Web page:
HUGE demand for food trucks in Cockburn has prompted the local council to open up four “premium sites” across the city for the mobile eating stations.
The Rollinson Road car park in North Coogee, the CY O’Connor Beach car park, the stairs and the playground at Manning Park and the Bibra Lake adventure playground are the spots up for grabs.
Approved truck owners will be given exclusive use of the sites between October and June next year for about $1600.
That will increase to $2100 for the 2017-18 period.
To be considered by the council, food trucks must offer hot and cold drinks, snacks, a healthy food option, be completely self-contained and properly registered.
Cockburn’s planning and development services director Daniel Arndt said inquiries about food trucks and pop-up food stalls had increased with unemployed FIFO workers looking to enter the industry.
“Our response has always been in line with the City’s Local Law (for stall holders) not to support requests to park vehicles on busy dangerous roads, in coastal reserves where parking is at a premium, or in locations that would be unfair and unpopular with nearby cafes and restaurants,” he said.
“The intention is to ensure that users of beaches and key parks have access to hot and cold drinks including coffee, ice creams and snacks with some focus on healthy options.”
For more than five years the only food stallholder’s licence in the city has been held by Munster resident Maggie McCracken.
She has run Maggie’s Kitchen at Bibra Lake for the past nine years.
The council has already offered Ms McCracken her current site for 2016-17, with the business currently affected by construction of the adventure playground.
“It’s so quiet at the moment,” she said. “What (having the 2016-17 spot in Bibra Lake) does is gives me an opportunity.
“I’m looking forward to having it fully up and running.
“Hopefully we can make it bigger and better and people come down and support local business.”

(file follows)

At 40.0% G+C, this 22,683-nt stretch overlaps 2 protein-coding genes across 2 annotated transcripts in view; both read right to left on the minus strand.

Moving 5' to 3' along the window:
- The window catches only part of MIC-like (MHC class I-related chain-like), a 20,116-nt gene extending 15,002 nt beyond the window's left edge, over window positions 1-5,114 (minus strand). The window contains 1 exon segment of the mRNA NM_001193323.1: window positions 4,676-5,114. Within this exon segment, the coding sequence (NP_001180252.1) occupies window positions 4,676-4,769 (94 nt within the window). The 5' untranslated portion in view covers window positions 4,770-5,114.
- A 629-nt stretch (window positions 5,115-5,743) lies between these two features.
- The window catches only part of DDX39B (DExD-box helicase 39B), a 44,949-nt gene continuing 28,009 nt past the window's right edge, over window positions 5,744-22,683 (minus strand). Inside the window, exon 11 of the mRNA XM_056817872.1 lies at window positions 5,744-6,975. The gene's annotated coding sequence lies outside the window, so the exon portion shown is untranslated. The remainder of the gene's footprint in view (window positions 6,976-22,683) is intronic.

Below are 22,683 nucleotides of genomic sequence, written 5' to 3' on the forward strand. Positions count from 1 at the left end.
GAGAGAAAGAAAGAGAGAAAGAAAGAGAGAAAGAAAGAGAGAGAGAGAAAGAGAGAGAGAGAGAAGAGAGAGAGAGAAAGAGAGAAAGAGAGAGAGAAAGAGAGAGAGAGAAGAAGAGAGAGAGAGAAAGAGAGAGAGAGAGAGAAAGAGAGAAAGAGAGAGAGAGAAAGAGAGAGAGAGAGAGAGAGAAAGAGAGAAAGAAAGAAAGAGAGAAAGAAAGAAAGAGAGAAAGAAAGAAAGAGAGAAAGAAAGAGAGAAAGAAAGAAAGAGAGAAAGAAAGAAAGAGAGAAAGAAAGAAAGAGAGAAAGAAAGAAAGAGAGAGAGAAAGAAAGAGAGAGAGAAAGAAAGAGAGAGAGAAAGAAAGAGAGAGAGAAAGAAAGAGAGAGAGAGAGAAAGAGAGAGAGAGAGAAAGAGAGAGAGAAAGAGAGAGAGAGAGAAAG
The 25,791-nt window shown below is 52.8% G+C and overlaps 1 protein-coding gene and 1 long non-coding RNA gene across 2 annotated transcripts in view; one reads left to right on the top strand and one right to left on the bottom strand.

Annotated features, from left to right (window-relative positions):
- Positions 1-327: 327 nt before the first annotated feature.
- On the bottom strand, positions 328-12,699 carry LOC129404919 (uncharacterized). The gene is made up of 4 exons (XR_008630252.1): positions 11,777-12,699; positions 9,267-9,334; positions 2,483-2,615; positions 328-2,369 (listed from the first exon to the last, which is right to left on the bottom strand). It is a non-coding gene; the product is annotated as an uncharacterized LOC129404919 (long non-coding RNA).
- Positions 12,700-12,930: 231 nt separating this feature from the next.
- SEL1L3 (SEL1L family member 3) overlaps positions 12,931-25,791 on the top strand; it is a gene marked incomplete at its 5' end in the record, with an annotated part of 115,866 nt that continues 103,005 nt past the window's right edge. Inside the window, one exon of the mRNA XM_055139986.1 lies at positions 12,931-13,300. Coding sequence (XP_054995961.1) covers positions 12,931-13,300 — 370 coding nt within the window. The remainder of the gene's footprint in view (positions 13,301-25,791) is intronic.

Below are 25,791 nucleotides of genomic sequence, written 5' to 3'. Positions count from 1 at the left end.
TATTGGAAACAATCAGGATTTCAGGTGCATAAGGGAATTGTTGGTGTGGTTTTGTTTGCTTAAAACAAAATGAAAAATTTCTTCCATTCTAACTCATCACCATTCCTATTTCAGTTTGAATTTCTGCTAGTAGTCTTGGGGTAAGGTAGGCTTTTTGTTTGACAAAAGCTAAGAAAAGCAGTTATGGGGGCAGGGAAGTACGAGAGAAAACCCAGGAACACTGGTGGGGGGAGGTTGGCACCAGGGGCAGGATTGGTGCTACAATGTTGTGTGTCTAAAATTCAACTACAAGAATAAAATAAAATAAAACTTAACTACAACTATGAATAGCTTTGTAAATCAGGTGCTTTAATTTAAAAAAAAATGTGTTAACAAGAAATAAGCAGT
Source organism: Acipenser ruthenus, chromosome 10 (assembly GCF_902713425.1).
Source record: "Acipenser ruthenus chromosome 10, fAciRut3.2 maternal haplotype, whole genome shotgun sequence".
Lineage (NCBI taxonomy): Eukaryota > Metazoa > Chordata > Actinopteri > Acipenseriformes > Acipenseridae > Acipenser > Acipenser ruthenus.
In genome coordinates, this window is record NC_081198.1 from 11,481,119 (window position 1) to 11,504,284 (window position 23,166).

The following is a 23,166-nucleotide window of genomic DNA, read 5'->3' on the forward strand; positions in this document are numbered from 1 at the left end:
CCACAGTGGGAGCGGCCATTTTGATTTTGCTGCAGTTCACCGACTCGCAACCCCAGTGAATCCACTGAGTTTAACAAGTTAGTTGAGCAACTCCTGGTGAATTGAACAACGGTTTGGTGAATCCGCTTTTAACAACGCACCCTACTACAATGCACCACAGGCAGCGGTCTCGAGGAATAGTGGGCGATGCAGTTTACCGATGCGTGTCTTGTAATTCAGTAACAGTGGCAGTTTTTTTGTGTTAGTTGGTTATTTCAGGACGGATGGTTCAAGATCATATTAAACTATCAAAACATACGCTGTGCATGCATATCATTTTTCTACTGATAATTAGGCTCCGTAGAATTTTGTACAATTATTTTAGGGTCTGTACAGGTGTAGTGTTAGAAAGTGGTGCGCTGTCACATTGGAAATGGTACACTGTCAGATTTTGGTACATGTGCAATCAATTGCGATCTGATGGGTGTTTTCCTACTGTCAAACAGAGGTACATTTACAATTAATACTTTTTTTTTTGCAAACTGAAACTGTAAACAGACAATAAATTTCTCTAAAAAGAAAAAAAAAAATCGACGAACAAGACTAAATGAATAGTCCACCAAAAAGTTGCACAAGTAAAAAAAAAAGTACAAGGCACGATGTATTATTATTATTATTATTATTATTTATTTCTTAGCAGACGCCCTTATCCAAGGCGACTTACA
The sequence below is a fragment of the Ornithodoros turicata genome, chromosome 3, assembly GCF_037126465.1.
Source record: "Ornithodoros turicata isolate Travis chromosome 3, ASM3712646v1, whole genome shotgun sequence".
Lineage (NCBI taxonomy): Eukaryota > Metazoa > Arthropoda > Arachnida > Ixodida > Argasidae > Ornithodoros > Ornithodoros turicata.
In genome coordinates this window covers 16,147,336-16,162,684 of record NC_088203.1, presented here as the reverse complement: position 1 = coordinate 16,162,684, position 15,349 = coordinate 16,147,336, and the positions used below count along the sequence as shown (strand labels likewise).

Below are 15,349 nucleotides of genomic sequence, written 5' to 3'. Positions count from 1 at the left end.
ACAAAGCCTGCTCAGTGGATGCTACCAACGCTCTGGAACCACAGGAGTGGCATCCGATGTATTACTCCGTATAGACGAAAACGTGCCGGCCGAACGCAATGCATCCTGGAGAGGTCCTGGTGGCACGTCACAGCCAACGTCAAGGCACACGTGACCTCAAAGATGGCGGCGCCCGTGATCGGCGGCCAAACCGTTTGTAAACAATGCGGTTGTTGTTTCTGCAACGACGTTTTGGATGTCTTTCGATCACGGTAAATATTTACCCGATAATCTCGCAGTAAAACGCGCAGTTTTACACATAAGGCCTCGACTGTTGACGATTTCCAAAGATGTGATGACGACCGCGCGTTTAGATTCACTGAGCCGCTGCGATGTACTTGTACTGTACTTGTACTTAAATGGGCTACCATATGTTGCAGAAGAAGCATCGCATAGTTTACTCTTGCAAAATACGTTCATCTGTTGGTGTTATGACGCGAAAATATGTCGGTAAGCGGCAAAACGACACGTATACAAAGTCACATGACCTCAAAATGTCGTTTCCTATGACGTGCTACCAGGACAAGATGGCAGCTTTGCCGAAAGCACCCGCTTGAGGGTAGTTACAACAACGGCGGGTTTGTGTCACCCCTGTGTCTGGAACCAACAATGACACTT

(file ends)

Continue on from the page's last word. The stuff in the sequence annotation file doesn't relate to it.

The registration period for the four spots closed on Friday although the City said it may consider late submissions.
– Breaking out –
Sandra Bahbah is one of numerous Perth people to have traded in their old life for something new.
The Atwell resident spent the better part of a decade working in communications before finally taking a chance on her passion.
These days her food truck Meast, which offers a range of Middle Eastern food, is going gangbusters and can be found at different venues around Perth each week.
She said food trucks were taking off because they offer consumers something different.
“People love the idea of sitting in a park with their family and enjoying a cheaper meal than you would get at a restaurant,” she said.
“There’s a lovely vibe to it and most of the vendors are small businesses and make much of their food from scratch so you know you’re getting great quality.”
Despite the relaxed front offered to hungry customers, Ms Bahbah – who is also the president of the WA Mobile Food Vendors Association, said the finished product was always the result of a lot of hard work.
“People think the mobile food industry is easy money but it’s a very hard slog,” she said.
“You are constantly prepping for the week and it is a bit of a gamble if a location is going to be successful.
“You have to take chances and also work together with other vendors to create hubs where people will want to come eat.
“The biggest key is marketing, collaboration, research on locations and thinking about why your product is unique.
“If you can figure those things out then you’re well on your way.”
For information, search Meast on Facebook.